Cyber risks for power companies

15 April 2019

Power companies have the crucial responsibility of keeping the public safe with well-functioning critical national infrastructure.

However, this task is becoming markedly more difficult with the looming threat of nation state attackers, sophisticated hackers, automated operational processes and their increasing reliance on technology.

After discovering a disparity between risk managers’ perception of the cyber coverage available and the reality, we decided to dispel some of the common cyber insurance myths:

Cyber risk is purely an IT concern; it doesn’t affect general operations

Common-Misconceptions-About-Cyber-InsuranceCyber risk and operational risk can be one and the same. For power companies in particular, cyber risk can affect every operation within the power plant. This will be especially true as the use of Internet of Things (IoT) devices increases within the power sector and operational functions become more automated.

The IoT further complicates the risk landscape and provides hackers with more opportunities to gain access to company systems. Cyber insurance offers coverage for contingent BI at full limits for the supply chain, to protect third party vendors.

Our cyber risk can be solely delegated to a nominated executive, as it is not a C-suite issue

The power industry’s unique social responsibility means that they have more at stake than other industries. Complying with cyber security legislation and having someone specifically delegated to address your cyber risk exposures are always positive first steps, but C-suite engagement is vital to encourage positive cyber security practices from the top down.

The underwriting process can also help your company to understand the amount of capacity available in the market in order to transfer some of your risk. This process involves a cyber risk audit, which can indicate your security posture and whether your capabilities are enough to tackle the ever-growing risk.

If I comply with the relevant cyber security standards and regulations, my risk management strategy is effective

Compliance to standards and regulations, like the GDPR, does not mean that the volatility of your residual risk is now under control, or that the standards and regulations address the changing threat landscape.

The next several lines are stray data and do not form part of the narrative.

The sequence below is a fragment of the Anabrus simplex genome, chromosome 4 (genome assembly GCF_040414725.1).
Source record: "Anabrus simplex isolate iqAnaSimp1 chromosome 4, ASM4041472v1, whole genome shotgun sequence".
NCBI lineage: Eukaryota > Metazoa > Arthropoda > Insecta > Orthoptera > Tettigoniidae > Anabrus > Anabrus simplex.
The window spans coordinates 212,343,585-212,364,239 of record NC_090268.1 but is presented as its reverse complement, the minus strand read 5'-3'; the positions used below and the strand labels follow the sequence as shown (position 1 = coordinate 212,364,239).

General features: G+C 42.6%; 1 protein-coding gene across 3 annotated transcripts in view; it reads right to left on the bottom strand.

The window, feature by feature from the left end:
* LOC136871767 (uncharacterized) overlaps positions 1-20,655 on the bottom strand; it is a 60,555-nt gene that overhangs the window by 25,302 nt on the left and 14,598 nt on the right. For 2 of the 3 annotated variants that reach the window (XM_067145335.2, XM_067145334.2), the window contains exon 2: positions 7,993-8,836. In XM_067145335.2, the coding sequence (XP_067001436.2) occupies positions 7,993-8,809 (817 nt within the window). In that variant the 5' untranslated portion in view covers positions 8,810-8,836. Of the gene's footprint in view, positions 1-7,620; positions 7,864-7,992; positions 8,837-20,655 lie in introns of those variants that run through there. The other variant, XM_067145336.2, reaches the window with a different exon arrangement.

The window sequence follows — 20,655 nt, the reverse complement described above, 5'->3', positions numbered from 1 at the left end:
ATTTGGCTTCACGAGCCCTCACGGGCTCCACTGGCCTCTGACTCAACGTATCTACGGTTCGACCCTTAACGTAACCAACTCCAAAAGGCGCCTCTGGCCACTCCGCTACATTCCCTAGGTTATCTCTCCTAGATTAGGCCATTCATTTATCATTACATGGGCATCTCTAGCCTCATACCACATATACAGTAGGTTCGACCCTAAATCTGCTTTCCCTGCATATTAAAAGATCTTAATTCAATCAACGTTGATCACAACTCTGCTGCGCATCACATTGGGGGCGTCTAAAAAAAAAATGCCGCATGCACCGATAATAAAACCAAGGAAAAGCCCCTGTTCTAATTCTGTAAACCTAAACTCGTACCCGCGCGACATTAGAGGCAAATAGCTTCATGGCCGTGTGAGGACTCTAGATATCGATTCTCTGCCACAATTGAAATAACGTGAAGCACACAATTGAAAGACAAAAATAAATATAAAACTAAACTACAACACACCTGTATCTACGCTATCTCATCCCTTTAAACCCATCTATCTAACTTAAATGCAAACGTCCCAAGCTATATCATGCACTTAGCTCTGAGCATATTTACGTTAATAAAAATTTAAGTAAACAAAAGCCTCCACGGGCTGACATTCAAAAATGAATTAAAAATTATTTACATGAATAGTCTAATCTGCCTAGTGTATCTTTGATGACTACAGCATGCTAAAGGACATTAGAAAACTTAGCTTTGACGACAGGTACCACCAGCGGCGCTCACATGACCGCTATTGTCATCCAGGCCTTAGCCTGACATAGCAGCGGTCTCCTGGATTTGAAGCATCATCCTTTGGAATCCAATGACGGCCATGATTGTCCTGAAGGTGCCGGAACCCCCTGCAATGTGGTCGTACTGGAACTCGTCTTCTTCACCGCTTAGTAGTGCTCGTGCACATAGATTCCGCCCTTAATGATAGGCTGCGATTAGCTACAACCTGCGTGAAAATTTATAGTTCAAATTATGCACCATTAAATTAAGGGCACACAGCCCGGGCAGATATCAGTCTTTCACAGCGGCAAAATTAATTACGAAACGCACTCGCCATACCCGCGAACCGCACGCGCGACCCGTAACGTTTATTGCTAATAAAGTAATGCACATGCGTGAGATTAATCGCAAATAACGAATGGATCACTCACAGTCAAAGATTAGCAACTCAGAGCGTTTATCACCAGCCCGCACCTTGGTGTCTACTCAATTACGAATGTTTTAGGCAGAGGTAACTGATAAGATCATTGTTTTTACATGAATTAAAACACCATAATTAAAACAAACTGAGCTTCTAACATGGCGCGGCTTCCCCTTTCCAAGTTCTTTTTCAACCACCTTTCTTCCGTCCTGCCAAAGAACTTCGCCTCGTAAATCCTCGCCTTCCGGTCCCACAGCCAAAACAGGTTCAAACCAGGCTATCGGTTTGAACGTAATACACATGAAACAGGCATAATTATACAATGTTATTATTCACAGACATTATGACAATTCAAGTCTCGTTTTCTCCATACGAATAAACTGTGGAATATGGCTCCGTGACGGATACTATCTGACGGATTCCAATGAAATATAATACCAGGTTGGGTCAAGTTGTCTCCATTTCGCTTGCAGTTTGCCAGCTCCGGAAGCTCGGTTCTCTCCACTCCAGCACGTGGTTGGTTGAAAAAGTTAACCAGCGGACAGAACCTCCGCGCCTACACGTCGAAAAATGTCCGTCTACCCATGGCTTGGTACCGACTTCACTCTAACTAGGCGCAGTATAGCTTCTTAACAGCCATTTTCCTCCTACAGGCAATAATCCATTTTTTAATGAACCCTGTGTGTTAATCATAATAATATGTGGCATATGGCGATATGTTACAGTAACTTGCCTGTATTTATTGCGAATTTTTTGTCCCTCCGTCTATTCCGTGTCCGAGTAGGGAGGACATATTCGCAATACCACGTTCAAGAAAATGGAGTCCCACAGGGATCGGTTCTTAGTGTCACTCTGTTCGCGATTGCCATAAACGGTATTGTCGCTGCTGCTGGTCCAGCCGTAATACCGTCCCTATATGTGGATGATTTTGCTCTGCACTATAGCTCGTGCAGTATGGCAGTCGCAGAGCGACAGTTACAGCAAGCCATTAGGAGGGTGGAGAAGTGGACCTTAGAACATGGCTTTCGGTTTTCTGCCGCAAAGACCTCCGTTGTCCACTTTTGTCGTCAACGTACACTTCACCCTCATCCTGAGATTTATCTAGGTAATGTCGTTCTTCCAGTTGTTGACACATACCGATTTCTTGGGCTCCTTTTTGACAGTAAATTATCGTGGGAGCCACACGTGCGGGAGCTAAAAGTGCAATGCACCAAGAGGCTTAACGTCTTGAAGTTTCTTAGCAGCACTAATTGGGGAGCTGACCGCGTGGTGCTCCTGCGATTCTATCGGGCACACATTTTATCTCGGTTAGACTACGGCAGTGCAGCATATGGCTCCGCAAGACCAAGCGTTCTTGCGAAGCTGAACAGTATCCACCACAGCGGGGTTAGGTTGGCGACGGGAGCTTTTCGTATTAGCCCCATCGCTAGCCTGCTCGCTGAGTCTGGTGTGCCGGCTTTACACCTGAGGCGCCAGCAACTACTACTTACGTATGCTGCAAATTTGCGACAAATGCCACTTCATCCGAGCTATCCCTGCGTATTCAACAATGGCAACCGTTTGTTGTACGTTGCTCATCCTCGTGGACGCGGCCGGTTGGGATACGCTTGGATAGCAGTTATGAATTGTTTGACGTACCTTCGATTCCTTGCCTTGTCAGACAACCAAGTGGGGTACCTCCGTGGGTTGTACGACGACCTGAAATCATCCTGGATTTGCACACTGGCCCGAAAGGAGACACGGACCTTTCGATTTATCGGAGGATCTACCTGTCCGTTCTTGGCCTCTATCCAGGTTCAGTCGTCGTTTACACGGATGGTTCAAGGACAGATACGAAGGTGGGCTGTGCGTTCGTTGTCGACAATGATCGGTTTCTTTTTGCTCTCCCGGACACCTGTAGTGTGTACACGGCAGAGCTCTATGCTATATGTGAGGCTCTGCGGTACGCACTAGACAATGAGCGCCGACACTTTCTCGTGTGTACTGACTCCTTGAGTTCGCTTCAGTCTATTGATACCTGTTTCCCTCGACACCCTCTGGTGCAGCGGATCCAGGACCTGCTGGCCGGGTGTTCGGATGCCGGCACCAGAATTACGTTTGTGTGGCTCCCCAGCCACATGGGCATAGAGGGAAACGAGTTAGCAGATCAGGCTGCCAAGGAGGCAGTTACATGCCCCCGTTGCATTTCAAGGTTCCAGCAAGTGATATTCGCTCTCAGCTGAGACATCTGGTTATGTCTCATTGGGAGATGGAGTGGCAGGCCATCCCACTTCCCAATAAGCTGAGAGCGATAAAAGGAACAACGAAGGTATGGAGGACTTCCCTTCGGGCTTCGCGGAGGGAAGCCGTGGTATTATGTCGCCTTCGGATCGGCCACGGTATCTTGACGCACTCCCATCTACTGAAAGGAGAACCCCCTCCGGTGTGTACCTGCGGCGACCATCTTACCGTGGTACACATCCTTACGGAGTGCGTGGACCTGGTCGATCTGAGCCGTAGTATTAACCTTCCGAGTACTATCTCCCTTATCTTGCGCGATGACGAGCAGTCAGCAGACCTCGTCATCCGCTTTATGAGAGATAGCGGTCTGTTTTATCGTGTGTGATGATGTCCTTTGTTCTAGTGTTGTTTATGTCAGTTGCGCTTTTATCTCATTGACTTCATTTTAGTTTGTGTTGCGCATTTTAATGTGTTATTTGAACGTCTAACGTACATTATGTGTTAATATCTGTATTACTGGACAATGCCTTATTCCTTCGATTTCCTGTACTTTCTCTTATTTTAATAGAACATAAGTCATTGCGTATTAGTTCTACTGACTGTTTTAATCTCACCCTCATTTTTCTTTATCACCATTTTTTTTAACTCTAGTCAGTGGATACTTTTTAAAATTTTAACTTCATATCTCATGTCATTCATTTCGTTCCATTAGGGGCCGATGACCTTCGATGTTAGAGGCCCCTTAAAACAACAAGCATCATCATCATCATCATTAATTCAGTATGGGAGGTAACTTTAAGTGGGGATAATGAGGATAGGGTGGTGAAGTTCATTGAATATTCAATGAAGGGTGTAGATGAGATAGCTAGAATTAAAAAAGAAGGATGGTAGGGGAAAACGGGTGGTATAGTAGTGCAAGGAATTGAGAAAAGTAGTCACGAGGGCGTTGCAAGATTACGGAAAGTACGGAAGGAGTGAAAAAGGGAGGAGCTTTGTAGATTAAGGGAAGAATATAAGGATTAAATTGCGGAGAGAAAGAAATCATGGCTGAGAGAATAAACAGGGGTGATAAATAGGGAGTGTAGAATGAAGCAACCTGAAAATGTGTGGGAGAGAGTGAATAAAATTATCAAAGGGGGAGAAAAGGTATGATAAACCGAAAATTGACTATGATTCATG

Cyber risk, like operational risk, is multi-faceted. Your organisation’s risk management strategy needs to be tailored to your specific exposures, rather than the broader requirements given by legislation. Most organisations strive to go beyond the requirements of the regulator to ensure that they remain ahead of the evolving threat landscape.

The cost of replacing systems data and dealing with a cyber incident can be contained within our balance sheet

Common-Misconceptions-About-Cyber-InsuranceThe rapidly-evolving risk landscape requires companies to keep their security systems regularly patched and their technology up-to-date to prove their resilience in the face of danger. The power industry has traditionally managed their capital expenses very conservatively; and therefore has not approached the replacement of equipment and other assets any differently since cyber attacks or system failures have risen in frequency. The additional long term expense of replacing their controls more often will be a solid investment for power firms, as it could potentially prevent a financially devastating attack.

However, even the most effective controls can fail and if that happens, the necessary resources immediately available to deal with it may seem insufficient. This complexity can require the assistance of third parties, which will significantly increase the financial impact of the incident. To ensure their resilience, power companies will prepare, recover and adapt to this expense by absorbing the risk. For this sustainable resilience plan to work, the company will need to be financially stable in anticipation of another event.

Risk transfer and insurance can ensure that power companies bounce back and are able to continue to operate with resilience. The first step is to identify which risks would prove the most valuable to transfer, determine the amount of capital at risk you’re willing to retain; and the level of investment you’re willing to allocate to upgrading your capital assets, including your technology and the security around this.

There is no point in purchasing cyber insurance, as the procedures we have in place and our risk of nation state attacks will mean that coverage will automatically be excluded